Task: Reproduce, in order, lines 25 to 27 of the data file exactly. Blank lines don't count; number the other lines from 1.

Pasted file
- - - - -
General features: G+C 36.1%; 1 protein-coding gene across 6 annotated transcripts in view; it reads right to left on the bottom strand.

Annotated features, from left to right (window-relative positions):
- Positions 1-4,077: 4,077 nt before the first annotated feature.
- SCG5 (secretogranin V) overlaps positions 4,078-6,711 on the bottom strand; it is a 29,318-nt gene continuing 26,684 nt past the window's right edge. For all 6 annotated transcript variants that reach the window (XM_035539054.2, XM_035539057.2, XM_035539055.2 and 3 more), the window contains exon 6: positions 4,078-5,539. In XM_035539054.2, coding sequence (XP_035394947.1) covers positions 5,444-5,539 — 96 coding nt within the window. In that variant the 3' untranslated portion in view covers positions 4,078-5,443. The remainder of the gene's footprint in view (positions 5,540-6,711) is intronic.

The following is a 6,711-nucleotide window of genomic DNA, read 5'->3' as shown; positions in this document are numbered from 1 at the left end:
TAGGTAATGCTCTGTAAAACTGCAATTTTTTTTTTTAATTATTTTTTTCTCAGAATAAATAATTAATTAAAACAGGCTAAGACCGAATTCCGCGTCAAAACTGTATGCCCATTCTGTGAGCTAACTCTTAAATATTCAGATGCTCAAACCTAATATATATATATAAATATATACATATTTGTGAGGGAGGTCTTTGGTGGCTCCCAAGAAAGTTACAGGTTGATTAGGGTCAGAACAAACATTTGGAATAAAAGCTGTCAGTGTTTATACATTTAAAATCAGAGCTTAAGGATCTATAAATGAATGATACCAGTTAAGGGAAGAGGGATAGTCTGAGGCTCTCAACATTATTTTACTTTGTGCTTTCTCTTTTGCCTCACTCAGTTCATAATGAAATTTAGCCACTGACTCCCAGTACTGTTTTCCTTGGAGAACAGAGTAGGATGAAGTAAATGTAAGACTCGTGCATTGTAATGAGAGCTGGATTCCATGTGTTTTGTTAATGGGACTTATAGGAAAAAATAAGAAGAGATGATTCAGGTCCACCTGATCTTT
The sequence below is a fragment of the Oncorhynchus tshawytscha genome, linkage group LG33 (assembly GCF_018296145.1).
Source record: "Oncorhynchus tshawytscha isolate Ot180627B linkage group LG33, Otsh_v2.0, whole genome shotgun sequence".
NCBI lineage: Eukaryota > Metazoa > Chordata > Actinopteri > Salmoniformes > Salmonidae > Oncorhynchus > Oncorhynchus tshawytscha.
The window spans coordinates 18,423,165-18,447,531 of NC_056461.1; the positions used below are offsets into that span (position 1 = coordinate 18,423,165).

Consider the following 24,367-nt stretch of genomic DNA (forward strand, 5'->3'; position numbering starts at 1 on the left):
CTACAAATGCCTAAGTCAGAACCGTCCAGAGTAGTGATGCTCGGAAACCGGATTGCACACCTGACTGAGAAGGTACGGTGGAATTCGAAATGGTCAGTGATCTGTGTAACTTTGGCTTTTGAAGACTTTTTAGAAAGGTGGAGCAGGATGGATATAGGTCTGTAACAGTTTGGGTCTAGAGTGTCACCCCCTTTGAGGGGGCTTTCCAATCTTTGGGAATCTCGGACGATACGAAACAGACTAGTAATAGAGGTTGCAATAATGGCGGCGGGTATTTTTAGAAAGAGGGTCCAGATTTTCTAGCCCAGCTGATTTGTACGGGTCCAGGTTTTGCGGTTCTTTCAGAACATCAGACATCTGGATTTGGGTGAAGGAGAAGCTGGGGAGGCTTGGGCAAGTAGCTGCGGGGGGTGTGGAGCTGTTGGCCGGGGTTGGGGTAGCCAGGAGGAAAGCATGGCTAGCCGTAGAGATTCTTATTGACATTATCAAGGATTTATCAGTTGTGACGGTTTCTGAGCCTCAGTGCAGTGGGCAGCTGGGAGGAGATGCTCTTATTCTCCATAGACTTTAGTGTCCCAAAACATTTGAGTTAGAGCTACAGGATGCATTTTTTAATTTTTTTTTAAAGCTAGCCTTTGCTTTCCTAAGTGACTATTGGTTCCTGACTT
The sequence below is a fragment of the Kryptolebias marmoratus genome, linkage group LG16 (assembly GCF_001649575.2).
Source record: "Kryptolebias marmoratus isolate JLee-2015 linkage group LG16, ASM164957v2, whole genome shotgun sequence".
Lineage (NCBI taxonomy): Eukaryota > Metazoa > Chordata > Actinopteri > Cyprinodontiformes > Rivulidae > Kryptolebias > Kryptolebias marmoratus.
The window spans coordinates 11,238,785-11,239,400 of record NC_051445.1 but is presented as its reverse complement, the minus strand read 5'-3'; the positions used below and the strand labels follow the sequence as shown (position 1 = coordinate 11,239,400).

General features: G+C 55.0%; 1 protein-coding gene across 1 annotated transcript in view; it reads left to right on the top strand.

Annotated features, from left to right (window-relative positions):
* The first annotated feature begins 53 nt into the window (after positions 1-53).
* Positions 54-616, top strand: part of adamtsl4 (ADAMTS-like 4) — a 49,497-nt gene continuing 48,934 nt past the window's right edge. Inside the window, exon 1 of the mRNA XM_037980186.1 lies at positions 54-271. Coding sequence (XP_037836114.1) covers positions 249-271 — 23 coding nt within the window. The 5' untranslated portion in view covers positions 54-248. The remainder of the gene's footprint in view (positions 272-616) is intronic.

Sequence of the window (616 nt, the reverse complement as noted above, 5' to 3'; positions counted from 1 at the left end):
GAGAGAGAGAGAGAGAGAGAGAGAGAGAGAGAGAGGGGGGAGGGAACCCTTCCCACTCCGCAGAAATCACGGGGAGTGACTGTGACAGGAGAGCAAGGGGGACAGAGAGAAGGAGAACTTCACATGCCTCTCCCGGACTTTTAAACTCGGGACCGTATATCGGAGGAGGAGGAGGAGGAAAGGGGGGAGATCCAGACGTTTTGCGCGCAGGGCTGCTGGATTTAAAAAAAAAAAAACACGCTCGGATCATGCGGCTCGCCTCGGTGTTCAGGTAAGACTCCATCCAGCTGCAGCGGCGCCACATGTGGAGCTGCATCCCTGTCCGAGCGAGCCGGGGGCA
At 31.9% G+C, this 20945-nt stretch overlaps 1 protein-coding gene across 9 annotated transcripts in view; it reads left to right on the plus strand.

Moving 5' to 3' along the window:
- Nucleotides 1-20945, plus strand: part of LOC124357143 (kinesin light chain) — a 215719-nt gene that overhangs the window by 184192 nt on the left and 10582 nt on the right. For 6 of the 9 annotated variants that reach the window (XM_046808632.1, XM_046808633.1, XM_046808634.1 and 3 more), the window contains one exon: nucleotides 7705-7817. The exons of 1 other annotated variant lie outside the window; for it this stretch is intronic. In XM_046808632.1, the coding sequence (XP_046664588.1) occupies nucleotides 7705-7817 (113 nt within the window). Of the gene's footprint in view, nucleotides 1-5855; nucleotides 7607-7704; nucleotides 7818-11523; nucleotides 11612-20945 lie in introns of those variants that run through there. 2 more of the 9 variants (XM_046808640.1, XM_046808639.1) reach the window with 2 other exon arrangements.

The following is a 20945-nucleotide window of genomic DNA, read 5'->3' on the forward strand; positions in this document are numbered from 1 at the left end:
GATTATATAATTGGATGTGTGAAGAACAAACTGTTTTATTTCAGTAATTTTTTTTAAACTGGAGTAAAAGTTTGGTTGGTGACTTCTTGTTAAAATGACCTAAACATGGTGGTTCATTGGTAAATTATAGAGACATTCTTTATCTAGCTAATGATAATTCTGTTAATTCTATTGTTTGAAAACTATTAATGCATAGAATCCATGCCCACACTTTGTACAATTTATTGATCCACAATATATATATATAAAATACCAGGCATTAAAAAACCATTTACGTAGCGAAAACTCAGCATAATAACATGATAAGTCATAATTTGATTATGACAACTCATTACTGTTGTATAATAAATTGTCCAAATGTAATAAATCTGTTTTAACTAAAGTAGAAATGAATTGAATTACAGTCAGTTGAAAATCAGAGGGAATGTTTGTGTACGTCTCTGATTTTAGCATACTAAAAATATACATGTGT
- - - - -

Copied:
- Nucleotides 1-20945, plus strand: part of LOC124357143 (kinesin light chain) — a 215719-nt gene that overhangs the window by 184192 nt on the left and 10582 nt on the right. For 6 of the 9 annotated variants that reach the window (XM_046808632.1, XM_046808633.1, XM_046808634.1 and 3 more), the window contains one exon: nucleotides 7705-7817. The exons of 1 other annotated variant lie outside the window; for it this stretch is intronic. In XM_046808632.1, the coding sequence (XP_046664588.1) occupies nucleotides 7705-7817 (113 nt within the window). Of the gene's footprint in view, nucleotides 1-5855; nucleotides 7607-7704; nucleotides 7818-11523; nucleotides 11612-20945 lie in introns of those variants that run through there. 2 more of the 9 variants (XM_046808640.1, XM_046808639.1) reach the window with 2 other exon arrangements.

The following is a 20945-nucleotide window of genomic DNA, read 5'->3' on the forward strand; positions in this document are numbered from 1 at the left end:
GATTATATAATTGGATGTGTGAAGAACAAACTGTTTTATTTCAGTAATTTTTTTTAAACTGGAGTAAAAGTTTGGTTGGTGACTTCTTGTTAAAATGACCTAAACATGGTGGTTCATTGGTAAATTATAGAGACATTCTTTATCTAGCTAATGATAATTCTGTTAATTCTATTGTTTGAAAACTATTAATGCATAGAATCCATGCCCACACTTTGTACAATTTATTGATCCACAATATATATATATAAAATACCAGGCATTAAAAAACCATTTACGTAGCGAAAACTCAGCATAATAACATGATAAGTCATAATTTGATTATGACAACTCATTACTGTTGTATAATAAATTGTCCAAATGTAATAAATCTGTTTTAACTAAAGTAGAAATGAATTGAATTACAGTCAGTTGAAAATCAGAGGGAATGTTTGTGTACGTCTCTGATTTTAGCATACTAAAAATATACATGTGT